7 in 7 is a revealing, entertaining, and inspiring travel memoir.
Sven Michael Davison is on a journey in his memoir 7 in 7, and he promises an array of adventures for those willing to travel along. An exciting, diverse, and fast-moving escapade, 7 in 7 approaches the world with appreciation, wonder, and a willingness to engage, even through adversity.
Davison’s project begins with expressions of his feelings of longing—to write, to see the world, and to immerse himself in other cultures. Ultimately, he seeks to forge connections with others. His goals are to work less and travel more.
His accounts of his travels across seven continents in seven years are visceral and engaging. There’s a perceptible sense of excitement surrounding each journey, and no detail is left by the wayside. Davison’s memoir is infused with a style that makes it feel as though a friend is telling you about his latest travels.
His first opportunity to address his goals comes when he is invited to Mexico in search of the real person behind a modern legend. This trip acts as a catalyst for future trips, and he continues to dive in to opportunities as they present themselves. He travels to a childhood friend’s wedding in Ireland, examining his own relationship along the way. This journey for Davison is more than literal; he delves into his emotions as well, analyzing his mixed feelings over not being asked to be the best man for his friend’s big day.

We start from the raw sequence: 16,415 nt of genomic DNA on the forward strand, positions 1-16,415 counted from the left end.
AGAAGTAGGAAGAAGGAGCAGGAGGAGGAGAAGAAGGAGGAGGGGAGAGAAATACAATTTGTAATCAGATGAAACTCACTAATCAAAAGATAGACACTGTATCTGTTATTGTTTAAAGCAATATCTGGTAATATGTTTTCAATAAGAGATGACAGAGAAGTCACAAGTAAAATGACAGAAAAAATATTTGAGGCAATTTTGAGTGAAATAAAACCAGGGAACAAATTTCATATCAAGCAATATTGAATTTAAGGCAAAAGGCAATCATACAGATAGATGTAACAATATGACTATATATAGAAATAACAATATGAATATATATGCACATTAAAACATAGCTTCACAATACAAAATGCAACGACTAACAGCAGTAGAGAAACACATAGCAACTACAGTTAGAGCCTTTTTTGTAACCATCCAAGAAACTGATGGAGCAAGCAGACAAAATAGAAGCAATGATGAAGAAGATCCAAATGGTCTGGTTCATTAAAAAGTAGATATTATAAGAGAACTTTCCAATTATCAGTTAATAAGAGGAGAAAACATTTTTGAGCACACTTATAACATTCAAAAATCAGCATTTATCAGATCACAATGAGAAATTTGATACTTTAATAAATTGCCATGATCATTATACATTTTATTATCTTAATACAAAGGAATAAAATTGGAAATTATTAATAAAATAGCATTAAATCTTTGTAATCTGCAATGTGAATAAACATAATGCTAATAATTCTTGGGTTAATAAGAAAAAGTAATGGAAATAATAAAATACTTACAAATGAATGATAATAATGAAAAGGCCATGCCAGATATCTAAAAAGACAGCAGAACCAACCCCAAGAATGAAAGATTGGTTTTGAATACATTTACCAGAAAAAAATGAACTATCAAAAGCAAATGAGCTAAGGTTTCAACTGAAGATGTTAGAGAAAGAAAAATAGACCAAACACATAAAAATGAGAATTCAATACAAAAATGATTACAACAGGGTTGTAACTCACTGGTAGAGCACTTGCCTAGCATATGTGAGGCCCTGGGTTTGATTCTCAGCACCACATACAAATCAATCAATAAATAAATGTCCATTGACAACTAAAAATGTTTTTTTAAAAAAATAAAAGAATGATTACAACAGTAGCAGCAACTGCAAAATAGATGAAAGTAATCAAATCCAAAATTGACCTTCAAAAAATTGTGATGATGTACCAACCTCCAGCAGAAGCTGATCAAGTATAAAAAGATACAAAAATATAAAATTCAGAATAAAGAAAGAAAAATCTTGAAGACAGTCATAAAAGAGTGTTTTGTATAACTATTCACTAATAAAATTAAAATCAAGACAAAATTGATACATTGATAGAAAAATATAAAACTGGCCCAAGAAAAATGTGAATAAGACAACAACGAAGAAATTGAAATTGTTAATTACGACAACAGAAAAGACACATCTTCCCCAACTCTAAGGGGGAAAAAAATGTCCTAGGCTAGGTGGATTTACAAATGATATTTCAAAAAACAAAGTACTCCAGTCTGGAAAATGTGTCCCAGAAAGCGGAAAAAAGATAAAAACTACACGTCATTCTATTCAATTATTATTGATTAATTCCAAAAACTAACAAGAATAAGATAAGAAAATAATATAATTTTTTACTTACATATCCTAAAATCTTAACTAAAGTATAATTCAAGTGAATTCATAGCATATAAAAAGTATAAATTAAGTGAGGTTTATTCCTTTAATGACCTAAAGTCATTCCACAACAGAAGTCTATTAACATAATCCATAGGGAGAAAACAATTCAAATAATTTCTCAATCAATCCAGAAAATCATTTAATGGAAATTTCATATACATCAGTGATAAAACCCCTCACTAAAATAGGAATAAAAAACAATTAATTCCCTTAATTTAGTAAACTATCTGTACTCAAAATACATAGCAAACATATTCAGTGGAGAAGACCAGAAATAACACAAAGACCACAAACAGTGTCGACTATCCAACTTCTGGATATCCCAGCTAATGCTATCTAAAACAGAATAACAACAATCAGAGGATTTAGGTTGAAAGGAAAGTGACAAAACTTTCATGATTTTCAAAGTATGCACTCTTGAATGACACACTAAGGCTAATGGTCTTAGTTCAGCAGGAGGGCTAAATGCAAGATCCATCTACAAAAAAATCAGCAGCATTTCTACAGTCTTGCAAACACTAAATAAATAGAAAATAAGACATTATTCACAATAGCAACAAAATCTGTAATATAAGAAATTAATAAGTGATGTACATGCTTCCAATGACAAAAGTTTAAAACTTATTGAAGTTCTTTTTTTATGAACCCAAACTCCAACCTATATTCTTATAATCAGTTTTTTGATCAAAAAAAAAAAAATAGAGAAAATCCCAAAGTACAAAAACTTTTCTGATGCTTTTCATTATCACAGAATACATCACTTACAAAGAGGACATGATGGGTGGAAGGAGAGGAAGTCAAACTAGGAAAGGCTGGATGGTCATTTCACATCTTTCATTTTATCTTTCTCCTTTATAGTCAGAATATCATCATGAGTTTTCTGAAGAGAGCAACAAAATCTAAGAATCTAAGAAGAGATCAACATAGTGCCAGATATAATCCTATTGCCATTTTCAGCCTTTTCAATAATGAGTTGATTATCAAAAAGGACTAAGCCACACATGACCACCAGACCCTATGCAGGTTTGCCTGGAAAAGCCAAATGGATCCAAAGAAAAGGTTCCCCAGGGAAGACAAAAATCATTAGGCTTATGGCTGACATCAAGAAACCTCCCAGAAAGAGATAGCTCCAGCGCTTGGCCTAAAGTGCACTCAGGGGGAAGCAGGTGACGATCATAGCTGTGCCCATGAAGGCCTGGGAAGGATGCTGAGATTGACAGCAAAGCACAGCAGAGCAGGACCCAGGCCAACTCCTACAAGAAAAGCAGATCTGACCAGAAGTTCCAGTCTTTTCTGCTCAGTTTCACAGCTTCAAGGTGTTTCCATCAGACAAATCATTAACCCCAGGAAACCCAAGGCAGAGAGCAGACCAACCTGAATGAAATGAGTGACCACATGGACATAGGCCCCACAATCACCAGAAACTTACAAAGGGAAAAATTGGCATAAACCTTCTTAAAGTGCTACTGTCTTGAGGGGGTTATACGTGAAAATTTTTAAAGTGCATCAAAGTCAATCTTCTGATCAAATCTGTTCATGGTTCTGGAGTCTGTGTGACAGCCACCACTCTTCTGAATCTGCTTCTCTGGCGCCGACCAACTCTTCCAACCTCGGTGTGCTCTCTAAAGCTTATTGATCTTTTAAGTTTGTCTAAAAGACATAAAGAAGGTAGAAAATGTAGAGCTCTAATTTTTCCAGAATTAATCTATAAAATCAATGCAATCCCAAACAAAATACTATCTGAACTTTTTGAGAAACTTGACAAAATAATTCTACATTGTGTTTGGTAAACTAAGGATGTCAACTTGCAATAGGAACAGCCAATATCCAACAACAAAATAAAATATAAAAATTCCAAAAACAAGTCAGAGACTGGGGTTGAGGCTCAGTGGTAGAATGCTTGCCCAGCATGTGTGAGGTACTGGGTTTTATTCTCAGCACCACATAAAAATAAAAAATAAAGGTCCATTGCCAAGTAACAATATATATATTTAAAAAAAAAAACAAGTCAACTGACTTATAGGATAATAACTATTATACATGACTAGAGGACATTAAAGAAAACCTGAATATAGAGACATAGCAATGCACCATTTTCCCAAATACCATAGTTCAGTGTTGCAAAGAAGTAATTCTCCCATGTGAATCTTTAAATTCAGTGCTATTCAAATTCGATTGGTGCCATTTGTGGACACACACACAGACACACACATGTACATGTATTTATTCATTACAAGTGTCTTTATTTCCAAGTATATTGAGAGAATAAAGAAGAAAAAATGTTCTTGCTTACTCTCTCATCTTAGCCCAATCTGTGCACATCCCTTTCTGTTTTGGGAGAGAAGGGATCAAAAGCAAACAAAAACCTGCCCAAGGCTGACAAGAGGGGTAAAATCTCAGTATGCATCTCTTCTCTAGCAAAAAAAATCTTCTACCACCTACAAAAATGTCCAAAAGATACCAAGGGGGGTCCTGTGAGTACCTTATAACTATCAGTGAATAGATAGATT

Truly memorable is the Christmas trip he takes to Singapore to see a girlfriend’s Scandinavian family. Particularly interesting are the chance circumstances that led him to cancel a side trip to Phuket, Thailand, in 2004, hours before a devastating tsunami tore the country to shreds. Davison doesn’t bother to sugarcoat his circumstances; there’ll be no more swimming with dolphins or planning romantic trips with girls who claim to be “friends.”
The stories are blunt, even when it’s uncomfortable, including scathing criticisms of an aloof girlfriend and details about altitude sickness that include bleeding lungs. Insights on the devastation that conquering cultures render on civilizations are keen.
The book’s tone is optimistic yet honest, critical but fair. Supporting characters, including travel companions, girlfriends, tour guides, and hosts, are effectively drawn and rounded out with humor and compassion. Descriptions of the sights he has seen spark wonder and curiosity. Davison’s writing style is lighthearted and on point; he manages to sketch out the terrifying ascent of Putukusi, the steep mountain next to Machu Picchu, and to pique interest in the vast expanses of ice that are Antarctica. Arranged in chronological order, each destination is given its own chapter.
7 in 7 is a revealing, entertaining, and inspiring travel memoir that traverses the globe and brings back great stories.
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